• Grillables
    2018-12-06 03:19

    It was probably a mistake to read this so soon after _My Life in France_, as it suffered in comparison. This is the story of a corporate type who gets laid off and decides to pursue a lifelong dream of taking classes at Le Cordon Bleu. Not a bad story, but definitely rather superficial. For those more interested in the actual cooking/classes, try Michael Ruhlman's _The Making of a Chef_; for Francophile enthusiasm, try _My Life in France_.

  • Joelle Anthony
    2018-12-09 01:20

    I give it 5 stars, but a warning. If you're a vegetarian, with a strong constitution, then 4 stars. If you're a squeamish veggie, then 3 or maybe you should skip it altogether. I liked the writing though and the way it was put together and even though I'm a bit of a squeamish vegetarian, I managed to get through all right. I enjoyed it enough to live with that aspect of it. My favourite chapter is actually the epilogue, but it wouldn't do you any good to skip to it because you have to have the build of the whole memoir for it to have any impact.The only thing I found annoying about it was all the English translation for the French. I don't really think the author could've done it differently though. Those who don't speak French need it, and those who understand it, just have to put up with the repetition of having it translated. Having the French is great because it adds so much flavour.

  • Kathy
    2018-12-07 02:05

    This book is not for the squeamish! I thought it would be interesting to see what it's like for students attending Le Cordon Bleu cooking school in Paris and it was...but I had no idea that when they prepare any sort of meat or fish, the creature has not been anywhere near a butcher. The students ARE the butchers. Don't even ask me to explain how they get the eyes out of a dead fish or what it's like to behead small furry creatures that are pets in America. An eerie fascination took over and I read the entire book and enjoyed it for the most part :) Do not read it if you enjoy croissants or other puff pastries because it will tell you EXACTLY how much butter is in them :( I enjoyed the author's humor as she described the interaction amongst students & chefs and also managed to throw in a great deal of description of the wonders of Paris itself.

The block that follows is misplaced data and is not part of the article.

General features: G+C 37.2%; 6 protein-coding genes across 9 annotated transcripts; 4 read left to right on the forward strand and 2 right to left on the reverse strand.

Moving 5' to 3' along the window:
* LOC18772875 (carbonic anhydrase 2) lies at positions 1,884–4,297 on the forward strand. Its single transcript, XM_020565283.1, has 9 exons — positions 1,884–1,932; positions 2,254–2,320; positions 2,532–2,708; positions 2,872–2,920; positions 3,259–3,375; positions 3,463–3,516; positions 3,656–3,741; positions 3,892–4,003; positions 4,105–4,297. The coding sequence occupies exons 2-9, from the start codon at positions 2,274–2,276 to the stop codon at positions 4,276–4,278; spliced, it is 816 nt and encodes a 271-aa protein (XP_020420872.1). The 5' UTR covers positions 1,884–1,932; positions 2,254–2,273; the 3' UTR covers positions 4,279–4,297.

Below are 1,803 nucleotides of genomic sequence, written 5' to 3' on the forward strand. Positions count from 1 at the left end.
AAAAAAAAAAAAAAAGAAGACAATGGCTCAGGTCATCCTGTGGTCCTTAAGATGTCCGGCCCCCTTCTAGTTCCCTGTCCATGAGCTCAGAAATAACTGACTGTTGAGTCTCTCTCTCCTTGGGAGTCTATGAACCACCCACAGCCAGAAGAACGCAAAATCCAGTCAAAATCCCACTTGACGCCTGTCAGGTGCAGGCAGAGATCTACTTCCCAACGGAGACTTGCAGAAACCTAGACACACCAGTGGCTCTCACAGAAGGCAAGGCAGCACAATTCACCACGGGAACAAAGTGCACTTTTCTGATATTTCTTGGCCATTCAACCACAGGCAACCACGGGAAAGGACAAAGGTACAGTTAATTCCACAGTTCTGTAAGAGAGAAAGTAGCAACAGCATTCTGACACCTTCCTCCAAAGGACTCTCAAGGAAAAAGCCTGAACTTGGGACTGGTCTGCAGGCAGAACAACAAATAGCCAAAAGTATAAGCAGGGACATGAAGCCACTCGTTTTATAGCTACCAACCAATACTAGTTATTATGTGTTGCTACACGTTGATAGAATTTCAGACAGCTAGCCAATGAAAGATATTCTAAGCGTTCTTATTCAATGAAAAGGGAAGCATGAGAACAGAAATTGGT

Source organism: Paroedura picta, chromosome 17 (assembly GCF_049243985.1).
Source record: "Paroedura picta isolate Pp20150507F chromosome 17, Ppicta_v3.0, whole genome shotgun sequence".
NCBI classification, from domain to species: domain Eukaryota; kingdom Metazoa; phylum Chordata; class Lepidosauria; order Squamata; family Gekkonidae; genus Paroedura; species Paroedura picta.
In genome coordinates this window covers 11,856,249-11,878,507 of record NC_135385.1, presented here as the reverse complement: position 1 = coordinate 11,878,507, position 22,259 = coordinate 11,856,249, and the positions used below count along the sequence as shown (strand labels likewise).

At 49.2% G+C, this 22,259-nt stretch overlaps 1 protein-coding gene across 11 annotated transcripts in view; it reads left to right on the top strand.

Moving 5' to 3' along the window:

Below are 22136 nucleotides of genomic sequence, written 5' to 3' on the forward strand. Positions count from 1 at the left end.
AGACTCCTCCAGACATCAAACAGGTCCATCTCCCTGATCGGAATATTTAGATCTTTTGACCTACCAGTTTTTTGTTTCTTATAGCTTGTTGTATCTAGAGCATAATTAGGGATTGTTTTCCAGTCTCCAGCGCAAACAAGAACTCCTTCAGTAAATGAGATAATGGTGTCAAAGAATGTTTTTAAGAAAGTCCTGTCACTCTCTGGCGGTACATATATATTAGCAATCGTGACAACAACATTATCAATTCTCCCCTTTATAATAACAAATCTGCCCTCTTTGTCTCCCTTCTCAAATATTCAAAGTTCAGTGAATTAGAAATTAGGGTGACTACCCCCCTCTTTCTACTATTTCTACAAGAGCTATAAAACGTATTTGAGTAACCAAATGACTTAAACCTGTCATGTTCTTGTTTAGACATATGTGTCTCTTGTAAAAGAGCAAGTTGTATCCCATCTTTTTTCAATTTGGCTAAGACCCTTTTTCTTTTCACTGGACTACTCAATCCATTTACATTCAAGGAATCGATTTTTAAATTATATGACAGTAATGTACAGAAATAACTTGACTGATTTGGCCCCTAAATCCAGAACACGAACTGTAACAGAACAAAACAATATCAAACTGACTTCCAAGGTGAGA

• Text Addict
    2018-11-20 23:22

    A nice, light memoir of the author's decision to go to, and time at, Le Cordon Bleu in Paris. Great on details about cooking techniques and living in Paris, pedestrian on insight. Not wrong, mind you, just not exactly a surprise. I admit one reason that I give it only 3 stars may be that it convinced me that I'd never want to go to Le Cordon Bleu, even if I could afford it. First, too much stress - though she points out that a lot of that is what you bring to it. Second, too much pork and shellfish, which I don't eat. Disappointing, though I really shouldn't have been so surprised. On the other hand, it did inspire me to discover that there's a kosher culinary school in Brooklyn. Much cheaper, too ... and it has recreational classes. Hmmm.

  • Kathye Allen
    2018-12-04 02:09

    While I have never had the urge to live in Paris or attend Le Courdon Bleu, I throughly enjoyed the authors telling of her time there. If you like to cook or travel or both, you will find this a good easy read. For anyone (myself included)who likes to read cookbooks like novels the fact that Ms Flinn includes some very tasyt sound receipes is just the icing on the cake.

  • Marissa
    2018-12-04 04:32